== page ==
This High School Will Crown A Gender-Neutral Homecoming Court

The typical homecoming celebration at a U.S. high school goes a little something like this: A male “king” and female “queen” are crowned by their classmates each fall, and they’re joined in the event by runners-up who are elected to the “court.” This is the way it’s been done at most schools for decades, but one Maryland high school is ready to change that in favor of a more inclusive way of celebrating.

In a 4 to 1 vote, Bethesda-Chevy Chase High School’s student government chose to crown a gender-neutral court at their October 7 homecoming game. In the days leading up to the game, students in each grade will vote for two peers from a group of finalists. The two who receive the most votes—no matter what their gender is—will be crowned.

“It provides an opportunity for all students to be involved in something that was [previously] exclusionary,” Jacob Rains, president of the school’s Student Government Association, told the Washington Post. “It is really not our job, especially with a gender-neutral and transgender population at B-CC, to tell people that boys have to be kings and girls have to be queens. Who are we to put people into those categories?”

The decision came as the student government considered ways in which they could be more inclusive earlier this year. A profile of a transgender classmate in B-CC’s student newspaper last year inspired some kids to make changes, and homecoming felt like a great place to start. “It just felt like this was the right time to do this,” Rains told the Post. “We looked closely and decided, ‘Hey, this is a problem with the current system, and we should go and solve it.’”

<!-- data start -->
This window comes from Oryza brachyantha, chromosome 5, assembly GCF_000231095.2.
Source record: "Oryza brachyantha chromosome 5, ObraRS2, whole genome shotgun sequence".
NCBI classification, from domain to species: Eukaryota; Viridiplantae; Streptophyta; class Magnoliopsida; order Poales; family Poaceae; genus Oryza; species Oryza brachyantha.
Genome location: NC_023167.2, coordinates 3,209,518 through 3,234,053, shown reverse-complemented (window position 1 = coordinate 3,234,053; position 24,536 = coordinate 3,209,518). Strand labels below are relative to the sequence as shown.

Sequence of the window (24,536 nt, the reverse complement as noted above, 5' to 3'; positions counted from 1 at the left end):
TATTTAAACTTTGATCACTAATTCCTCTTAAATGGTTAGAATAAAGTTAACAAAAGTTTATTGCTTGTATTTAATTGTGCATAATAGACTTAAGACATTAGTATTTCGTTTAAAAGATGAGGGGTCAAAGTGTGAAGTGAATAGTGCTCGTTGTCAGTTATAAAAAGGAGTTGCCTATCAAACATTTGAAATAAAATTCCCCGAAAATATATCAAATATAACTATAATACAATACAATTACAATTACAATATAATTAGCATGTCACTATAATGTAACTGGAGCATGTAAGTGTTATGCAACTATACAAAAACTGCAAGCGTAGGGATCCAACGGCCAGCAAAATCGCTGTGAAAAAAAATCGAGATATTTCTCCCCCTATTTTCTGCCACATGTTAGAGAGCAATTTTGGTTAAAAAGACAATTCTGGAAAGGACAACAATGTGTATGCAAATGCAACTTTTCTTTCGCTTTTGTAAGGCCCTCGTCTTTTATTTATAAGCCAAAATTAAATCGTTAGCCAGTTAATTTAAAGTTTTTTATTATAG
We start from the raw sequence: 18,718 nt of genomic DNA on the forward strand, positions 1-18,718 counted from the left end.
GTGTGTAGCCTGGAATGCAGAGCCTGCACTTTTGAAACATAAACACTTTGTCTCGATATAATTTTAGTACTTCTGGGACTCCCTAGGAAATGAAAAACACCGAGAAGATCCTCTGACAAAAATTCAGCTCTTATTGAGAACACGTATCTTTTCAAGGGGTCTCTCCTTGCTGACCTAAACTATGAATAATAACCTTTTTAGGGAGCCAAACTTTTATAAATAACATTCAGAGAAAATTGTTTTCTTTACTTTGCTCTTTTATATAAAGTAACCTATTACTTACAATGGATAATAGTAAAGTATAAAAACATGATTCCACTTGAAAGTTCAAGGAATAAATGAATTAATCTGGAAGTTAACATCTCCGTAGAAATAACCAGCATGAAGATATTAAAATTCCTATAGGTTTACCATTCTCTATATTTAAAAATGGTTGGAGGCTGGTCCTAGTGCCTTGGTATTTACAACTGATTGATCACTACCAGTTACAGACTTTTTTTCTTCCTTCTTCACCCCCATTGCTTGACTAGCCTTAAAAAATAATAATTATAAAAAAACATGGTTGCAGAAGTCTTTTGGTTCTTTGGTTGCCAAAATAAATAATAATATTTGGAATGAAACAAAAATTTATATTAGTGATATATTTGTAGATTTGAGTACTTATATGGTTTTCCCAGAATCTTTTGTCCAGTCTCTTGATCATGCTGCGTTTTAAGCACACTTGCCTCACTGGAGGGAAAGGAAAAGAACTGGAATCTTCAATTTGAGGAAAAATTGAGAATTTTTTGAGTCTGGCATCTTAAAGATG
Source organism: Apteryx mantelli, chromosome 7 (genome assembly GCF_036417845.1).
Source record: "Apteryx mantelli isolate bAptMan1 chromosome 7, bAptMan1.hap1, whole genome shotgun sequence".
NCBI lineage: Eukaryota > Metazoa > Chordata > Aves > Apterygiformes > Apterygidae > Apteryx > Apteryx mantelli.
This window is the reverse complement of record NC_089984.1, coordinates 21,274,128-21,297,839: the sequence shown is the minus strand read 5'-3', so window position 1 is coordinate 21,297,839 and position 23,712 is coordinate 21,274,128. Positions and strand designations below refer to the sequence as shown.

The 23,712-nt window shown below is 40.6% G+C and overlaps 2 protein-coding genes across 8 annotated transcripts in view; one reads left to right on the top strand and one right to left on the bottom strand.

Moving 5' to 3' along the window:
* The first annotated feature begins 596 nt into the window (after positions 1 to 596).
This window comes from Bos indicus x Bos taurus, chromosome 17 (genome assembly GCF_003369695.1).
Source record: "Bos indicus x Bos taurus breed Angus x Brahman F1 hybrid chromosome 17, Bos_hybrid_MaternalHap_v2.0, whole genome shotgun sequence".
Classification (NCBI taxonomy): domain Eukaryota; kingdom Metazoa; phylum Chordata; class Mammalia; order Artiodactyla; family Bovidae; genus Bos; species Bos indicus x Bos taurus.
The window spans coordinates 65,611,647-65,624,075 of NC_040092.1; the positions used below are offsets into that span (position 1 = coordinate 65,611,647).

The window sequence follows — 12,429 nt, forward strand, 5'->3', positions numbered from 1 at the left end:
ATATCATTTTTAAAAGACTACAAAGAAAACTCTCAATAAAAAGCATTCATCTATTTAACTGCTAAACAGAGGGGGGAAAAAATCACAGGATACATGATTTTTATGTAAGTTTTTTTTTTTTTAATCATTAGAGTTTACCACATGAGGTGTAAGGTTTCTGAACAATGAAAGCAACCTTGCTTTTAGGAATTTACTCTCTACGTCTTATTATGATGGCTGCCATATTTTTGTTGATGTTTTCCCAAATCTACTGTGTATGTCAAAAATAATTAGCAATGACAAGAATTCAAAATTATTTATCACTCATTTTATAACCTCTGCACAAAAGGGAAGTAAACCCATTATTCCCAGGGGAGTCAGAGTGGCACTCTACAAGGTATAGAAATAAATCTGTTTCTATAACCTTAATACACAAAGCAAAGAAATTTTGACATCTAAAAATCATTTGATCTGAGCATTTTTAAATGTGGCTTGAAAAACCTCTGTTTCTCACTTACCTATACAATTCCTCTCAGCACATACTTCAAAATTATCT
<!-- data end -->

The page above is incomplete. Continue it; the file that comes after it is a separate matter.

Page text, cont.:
Homecoming isn’t the only step forward worth celebrating in the area. B-CC has also opened their first gender-neutral bathroom, and many schools in B-CC’s Montgomery County are also reconsidering how graduation robes are assigned. (Instead of boys wearing one robe color and girls wearing another, several Montgomery schools are assigning all students the same robe color.)

It’s great to see schools like those in Montgomery County aiming to create a more inclusive experience for all students. Each step forward is worth celebrating. Props to B-CC and other Montgomery County schools for making a difference.

SELF – Culture

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